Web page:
To have joy one must share it. Happiness was born a twin.

~ Lord Byron ~

Which Way?

September 18th, 2013 ~ Est. reading time: 2 mins, 3 secs

Some ways block us from being our best.

Some ways block us from being our best.

There is a broad way and then there’s a narrow one. Those who demonstrate big mindedness are more apt to tolerate differences in others. While people who insist on a narrow band of behaviors are easily irritated by variations.

The reason for mentioning this is because it’s helpful to know how we deal with difference. Superficially, most everyone seems to feel they are tolerant and accepting within reason. Yet, as you know only too well, frequent displays of narrow-mindedness are a daily event.

Whilst some prefer living that way, the “it’s my way or the highway” mindset paves a lonely road. For together we are a pretty mixed bag in terms of our preferences. So, in a sense, variation is to be expected.

From what I can tell, people who allow more variety in behavior seem to be more likely to experience happiness more often (as if acceptance has a pivotal part to play in feeling okay about ourselves).

Meanwhile, those who roll their eyes at the slightest wardrobe error, verbal mix up, or failure in logic, end up in a tougher world. For surely in the process they conscript themselves into becoming judge and jury. Given, you have to take a superior position to look down on others, the pressure to perform in all ways correctly makes life tougher. No wonder critical people find happiness so hard!

Then again, acceptance of difference isn’t always easy, is it? Meet someone in the street in the midst of a florid psychiatric episode and it can be very unsettling experience.

Maybe you need to speak with someone who, according to what you’re used to at least, looks plainly strange. For manners sake, you might try to be polite. But inside your anxiety levels might be spiraling out of control, as you feel yourself distressed by their presence.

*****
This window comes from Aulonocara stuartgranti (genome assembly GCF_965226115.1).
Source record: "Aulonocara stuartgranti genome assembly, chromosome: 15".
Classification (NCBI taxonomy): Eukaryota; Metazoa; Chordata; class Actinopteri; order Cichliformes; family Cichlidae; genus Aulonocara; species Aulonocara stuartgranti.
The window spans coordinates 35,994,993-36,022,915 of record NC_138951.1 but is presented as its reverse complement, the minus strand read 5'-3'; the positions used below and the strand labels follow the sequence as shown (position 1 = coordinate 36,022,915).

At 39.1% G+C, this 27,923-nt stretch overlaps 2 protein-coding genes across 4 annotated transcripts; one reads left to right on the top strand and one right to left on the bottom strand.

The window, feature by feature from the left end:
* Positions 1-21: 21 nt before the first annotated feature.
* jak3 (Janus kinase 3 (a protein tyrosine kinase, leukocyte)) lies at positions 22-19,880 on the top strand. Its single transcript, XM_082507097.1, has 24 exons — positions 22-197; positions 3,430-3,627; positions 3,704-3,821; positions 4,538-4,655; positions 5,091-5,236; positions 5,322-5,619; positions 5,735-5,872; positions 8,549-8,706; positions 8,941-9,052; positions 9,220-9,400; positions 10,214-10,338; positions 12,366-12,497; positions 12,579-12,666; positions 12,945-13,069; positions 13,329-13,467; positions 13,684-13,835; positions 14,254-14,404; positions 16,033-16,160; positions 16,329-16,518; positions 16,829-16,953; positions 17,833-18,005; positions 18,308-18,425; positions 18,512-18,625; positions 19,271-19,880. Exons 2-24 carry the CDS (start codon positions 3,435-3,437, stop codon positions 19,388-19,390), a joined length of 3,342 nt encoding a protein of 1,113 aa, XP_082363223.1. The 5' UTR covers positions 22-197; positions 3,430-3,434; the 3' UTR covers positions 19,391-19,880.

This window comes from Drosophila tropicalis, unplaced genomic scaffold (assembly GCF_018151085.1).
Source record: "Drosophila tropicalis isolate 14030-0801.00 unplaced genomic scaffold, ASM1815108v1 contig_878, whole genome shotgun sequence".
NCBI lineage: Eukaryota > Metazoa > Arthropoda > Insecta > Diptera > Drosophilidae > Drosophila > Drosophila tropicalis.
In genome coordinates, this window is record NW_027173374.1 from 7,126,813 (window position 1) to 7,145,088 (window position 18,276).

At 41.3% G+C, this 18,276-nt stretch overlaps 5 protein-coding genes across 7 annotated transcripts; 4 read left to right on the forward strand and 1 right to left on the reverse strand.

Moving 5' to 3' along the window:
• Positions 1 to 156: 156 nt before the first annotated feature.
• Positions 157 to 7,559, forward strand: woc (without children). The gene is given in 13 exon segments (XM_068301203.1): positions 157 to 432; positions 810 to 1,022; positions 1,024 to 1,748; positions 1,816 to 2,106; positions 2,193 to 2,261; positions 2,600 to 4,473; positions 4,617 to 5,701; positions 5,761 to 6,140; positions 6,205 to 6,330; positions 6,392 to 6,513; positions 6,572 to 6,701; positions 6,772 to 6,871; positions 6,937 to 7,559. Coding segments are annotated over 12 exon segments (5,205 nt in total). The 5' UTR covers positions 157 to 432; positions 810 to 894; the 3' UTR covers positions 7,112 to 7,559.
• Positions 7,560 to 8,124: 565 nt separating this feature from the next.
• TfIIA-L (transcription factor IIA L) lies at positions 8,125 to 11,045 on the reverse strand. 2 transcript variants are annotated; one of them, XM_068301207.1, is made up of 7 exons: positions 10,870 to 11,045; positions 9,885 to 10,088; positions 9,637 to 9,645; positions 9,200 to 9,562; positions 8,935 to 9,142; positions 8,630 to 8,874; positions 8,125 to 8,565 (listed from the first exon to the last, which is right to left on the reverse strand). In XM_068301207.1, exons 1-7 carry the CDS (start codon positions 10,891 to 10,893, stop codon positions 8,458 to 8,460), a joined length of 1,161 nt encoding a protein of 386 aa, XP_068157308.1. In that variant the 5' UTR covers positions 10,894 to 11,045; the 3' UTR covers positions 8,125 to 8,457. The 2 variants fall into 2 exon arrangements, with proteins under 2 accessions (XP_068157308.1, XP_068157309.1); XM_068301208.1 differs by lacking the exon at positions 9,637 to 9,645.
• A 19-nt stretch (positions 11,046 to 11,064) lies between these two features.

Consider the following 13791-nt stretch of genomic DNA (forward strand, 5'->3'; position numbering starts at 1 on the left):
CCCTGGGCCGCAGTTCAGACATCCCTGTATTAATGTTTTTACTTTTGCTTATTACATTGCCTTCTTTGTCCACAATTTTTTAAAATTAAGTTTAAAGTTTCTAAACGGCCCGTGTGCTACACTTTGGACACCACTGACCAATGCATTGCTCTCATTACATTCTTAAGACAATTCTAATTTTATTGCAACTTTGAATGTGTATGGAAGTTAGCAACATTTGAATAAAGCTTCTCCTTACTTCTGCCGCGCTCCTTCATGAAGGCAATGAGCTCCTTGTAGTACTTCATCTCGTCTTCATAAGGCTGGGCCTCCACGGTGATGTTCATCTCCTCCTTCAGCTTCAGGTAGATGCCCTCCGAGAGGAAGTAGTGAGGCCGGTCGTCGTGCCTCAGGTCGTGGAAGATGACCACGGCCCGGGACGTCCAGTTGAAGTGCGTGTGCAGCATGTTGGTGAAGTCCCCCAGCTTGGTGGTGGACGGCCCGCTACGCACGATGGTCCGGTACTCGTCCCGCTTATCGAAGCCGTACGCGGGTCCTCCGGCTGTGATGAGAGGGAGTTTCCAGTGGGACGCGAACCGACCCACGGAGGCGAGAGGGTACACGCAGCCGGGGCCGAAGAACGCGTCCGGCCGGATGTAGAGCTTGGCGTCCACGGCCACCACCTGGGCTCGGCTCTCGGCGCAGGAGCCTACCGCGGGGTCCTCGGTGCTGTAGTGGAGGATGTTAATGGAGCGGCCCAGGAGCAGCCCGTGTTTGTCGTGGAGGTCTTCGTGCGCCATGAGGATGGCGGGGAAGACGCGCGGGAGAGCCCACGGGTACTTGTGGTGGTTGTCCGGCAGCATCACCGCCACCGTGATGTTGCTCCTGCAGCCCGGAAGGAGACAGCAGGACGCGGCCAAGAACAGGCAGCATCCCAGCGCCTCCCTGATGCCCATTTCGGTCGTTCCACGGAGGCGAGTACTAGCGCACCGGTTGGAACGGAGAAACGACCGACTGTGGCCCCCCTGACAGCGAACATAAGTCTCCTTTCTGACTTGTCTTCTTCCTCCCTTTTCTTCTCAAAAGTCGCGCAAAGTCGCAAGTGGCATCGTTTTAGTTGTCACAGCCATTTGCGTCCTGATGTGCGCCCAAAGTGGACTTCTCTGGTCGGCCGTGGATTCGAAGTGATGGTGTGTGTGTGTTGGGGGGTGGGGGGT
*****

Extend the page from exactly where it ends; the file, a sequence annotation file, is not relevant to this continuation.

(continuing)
These immediate reactions are primitive and without consideration, reflecting our preconceptions and fears about people. Yet if we can find common ground in our shared humanity, difference suddenly starts taking a distant second place.

Quite apart from helping you cope in strange situations, a wider way of thinking sends out a warmer message. We don’t need to disapprove of others to know who we are and what we believe. Instead, we can take a mental note of what we encounter and remember what actually matters: that we are all human beings.

Provided someone isn’t actively threatening you there is no need to reject them. You might choose to spend time with somebody else, which is fair enough. But accepting the validity of others is a milestone in increasing your openness and it enhances your own sense of self-acceptance.

With a wider appreciation of difference, we can shift a lot of big obstacles out of the way. Better yet, we can increase the likelihood that we too can be more comfortable in our own skin.

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Is Kindness Wishy-Washy?

Pride And Prejudice







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